a) for businesses?
1. More buyers
2. Better logistics
3. More infrastructure
4. Increased specialization
5. Lower production costs
Considering the advantages of living in cities, are bigger cities better than small cities? Why? (6 Reasons)

b) for consumers?
1. More variety of goods
2. Access to goods/resources
3. Lower prices; More competition
4. Higher income; More learning, education
5. Benefits from higher productivity of businesses
6. Amenities; Climate
In a free competitive market, what makes demand and supply to converge to equilibrium?
Price and Quantity
In free competitive land markets, land rents adjust to generate equilibrium in the location of people and firms. How?
Rent increases until supply equals demand
The "first principle" (above) implies that, in competitive land markets, equilibrium land rents offset locational advantages. What does this statement mean?
Pay as much as others think the area is worth.

Advantages of living in an area because it is "better", so rent is higher.
the net benefit of an activity relative to the best alternative
economic profit
In competitive markets, how much economic profit do firms make in the long run equilibrium? Why?
Zero; Because the market is competitive
In a competitive land market, land rents adjust so that firms make zero economic profit. Why?
Profit causes rents to increase causing profit to decrease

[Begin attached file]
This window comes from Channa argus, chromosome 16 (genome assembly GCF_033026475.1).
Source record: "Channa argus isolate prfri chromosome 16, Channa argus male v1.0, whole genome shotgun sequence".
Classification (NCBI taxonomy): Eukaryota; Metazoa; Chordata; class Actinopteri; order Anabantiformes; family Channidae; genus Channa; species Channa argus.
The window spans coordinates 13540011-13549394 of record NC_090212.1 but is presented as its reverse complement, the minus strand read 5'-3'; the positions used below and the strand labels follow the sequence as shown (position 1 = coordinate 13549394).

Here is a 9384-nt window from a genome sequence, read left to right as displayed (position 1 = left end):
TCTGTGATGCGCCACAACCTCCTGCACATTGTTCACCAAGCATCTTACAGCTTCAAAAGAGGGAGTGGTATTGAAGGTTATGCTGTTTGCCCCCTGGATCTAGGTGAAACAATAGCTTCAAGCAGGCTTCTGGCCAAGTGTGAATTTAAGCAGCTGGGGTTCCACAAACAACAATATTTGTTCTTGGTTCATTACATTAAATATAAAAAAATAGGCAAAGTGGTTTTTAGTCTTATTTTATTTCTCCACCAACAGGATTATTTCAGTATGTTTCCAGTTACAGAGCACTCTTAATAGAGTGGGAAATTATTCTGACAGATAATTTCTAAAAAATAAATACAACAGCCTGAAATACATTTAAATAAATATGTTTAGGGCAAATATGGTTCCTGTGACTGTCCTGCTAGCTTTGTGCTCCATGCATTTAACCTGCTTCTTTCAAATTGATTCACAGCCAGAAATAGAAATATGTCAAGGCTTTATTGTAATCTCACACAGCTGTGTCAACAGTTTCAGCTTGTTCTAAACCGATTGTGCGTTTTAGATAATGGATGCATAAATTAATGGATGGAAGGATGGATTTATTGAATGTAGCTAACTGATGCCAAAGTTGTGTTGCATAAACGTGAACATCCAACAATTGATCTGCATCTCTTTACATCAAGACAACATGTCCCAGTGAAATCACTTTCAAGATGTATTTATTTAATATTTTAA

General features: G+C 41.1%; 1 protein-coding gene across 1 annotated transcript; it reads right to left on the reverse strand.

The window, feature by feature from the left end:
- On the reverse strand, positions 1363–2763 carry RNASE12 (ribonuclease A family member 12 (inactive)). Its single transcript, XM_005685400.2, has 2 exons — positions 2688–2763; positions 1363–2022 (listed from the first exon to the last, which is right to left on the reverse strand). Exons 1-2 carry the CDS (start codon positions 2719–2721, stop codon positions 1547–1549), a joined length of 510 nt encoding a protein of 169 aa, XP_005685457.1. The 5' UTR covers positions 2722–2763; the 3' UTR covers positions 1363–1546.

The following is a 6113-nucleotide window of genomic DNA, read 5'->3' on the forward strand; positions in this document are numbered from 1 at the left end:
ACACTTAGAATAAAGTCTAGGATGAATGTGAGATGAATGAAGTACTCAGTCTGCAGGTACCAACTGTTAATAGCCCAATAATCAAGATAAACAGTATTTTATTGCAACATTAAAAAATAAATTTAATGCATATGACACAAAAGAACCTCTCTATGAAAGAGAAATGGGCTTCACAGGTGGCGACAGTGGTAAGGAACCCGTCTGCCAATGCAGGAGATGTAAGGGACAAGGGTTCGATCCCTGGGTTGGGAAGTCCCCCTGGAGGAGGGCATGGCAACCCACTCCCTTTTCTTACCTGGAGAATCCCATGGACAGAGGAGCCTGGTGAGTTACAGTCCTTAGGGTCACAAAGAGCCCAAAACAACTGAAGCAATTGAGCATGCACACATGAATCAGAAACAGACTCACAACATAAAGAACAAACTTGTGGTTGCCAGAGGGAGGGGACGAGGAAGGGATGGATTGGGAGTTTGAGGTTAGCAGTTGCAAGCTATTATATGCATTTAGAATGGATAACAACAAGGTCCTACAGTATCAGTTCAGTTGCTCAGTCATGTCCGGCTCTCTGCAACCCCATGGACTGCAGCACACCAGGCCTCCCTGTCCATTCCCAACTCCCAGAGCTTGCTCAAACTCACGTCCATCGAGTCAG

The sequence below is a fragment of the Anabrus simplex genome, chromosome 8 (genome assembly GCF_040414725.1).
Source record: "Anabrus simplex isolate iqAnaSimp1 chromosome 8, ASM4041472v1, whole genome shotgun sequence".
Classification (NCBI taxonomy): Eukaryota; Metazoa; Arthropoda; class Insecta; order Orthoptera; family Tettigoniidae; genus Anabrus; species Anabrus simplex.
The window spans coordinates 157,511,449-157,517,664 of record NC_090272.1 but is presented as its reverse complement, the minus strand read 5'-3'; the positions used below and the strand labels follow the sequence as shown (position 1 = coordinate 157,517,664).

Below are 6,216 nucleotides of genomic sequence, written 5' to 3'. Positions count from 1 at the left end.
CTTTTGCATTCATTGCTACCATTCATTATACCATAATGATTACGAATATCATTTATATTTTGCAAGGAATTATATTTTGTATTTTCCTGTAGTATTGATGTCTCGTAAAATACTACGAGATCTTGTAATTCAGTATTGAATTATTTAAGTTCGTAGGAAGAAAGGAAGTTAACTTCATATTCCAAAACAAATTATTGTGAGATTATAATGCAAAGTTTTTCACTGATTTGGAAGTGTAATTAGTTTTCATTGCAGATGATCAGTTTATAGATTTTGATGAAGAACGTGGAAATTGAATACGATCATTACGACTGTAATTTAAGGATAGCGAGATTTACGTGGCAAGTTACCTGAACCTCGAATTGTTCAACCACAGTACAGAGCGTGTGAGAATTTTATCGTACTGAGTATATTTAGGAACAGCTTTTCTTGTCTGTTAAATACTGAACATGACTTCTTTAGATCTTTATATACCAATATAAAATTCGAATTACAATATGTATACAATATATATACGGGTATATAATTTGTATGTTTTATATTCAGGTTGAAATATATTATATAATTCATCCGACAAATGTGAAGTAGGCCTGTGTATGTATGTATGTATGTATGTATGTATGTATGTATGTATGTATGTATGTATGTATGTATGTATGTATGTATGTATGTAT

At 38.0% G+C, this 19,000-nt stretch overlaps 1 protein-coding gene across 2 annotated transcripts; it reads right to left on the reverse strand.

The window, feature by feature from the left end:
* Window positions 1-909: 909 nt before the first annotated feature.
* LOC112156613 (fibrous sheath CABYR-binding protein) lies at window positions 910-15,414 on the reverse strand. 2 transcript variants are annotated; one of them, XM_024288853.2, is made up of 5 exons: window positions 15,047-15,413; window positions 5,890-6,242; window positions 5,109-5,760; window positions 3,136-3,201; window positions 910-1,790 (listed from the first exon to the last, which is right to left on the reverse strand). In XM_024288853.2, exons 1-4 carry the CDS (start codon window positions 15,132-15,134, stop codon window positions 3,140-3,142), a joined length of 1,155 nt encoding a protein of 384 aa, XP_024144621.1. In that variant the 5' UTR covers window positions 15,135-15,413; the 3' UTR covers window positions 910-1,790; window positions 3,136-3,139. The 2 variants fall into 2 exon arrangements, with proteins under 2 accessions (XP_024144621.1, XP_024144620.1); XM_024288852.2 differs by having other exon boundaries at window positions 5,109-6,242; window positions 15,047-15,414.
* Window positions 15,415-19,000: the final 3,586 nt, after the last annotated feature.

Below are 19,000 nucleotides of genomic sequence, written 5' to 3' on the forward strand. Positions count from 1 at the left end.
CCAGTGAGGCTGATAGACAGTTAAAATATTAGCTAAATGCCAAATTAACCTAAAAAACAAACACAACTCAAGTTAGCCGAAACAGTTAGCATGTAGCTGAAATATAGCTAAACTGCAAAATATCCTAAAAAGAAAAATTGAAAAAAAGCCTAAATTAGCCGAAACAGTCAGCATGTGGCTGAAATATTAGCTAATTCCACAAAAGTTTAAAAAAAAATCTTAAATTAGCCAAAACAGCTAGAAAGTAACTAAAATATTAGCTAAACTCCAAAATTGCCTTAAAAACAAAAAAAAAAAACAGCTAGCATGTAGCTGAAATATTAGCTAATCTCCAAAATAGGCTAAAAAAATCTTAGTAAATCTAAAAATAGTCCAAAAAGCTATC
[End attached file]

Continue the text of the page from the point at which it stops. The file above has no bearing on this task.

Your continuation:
According to the "fifth principle" (above), competitive firms and land developers would make zero profit as land rents adjust the equilibrium. If so, in what four ways are developers and firms able to make economic profits in the real world?
1. Forecasting
2. No perfect knowledge
3. Some companies better than others
4. Sell different goods
Economies of scale in production help to explain agglomeration in cities. How?
Easier to provide in big factories

More workers so cause people to live in cities
Agglomeration of people and firms generates externalities.

a) Some agglomeration externalities are self-reinforcing. What does this mean?
Keep growing

Once it starts, it keeps getting stronger

Ex. = Poverty
Agglomeration of people and firms generates externalities.

b) Are the (negative or positive) externalities caused by the following events self-reinforcing?

Decay and abandonment of houses in the neighborhood
Yes
Agglomeration of people and firms generates externalities.

b) Are the (negative or positive) externalities caused by the following events self-reinforcing?

Traffic congestion
No
Agglomeration of people and firms generates externalities.

b) Are the (negative or positive) externalities caused by the following events self-reinforcing?

Poverty
Yes
Production is technically "efficient" when there is no ____________ of resources (so that more production of one good cannot be achieved without reducing the production of another good).
waste
Allocation of production (or resources) is ________________________ when there is no way to make one better off without hurting somebody else.
economically "efficient"
Externalities cause inefficiencies. Why?
More cars on the road take a different road but causes more time spent driving

Cost/driver will be higher (risk)
= Driver's Cost + Bystanders' Cost
Social Cost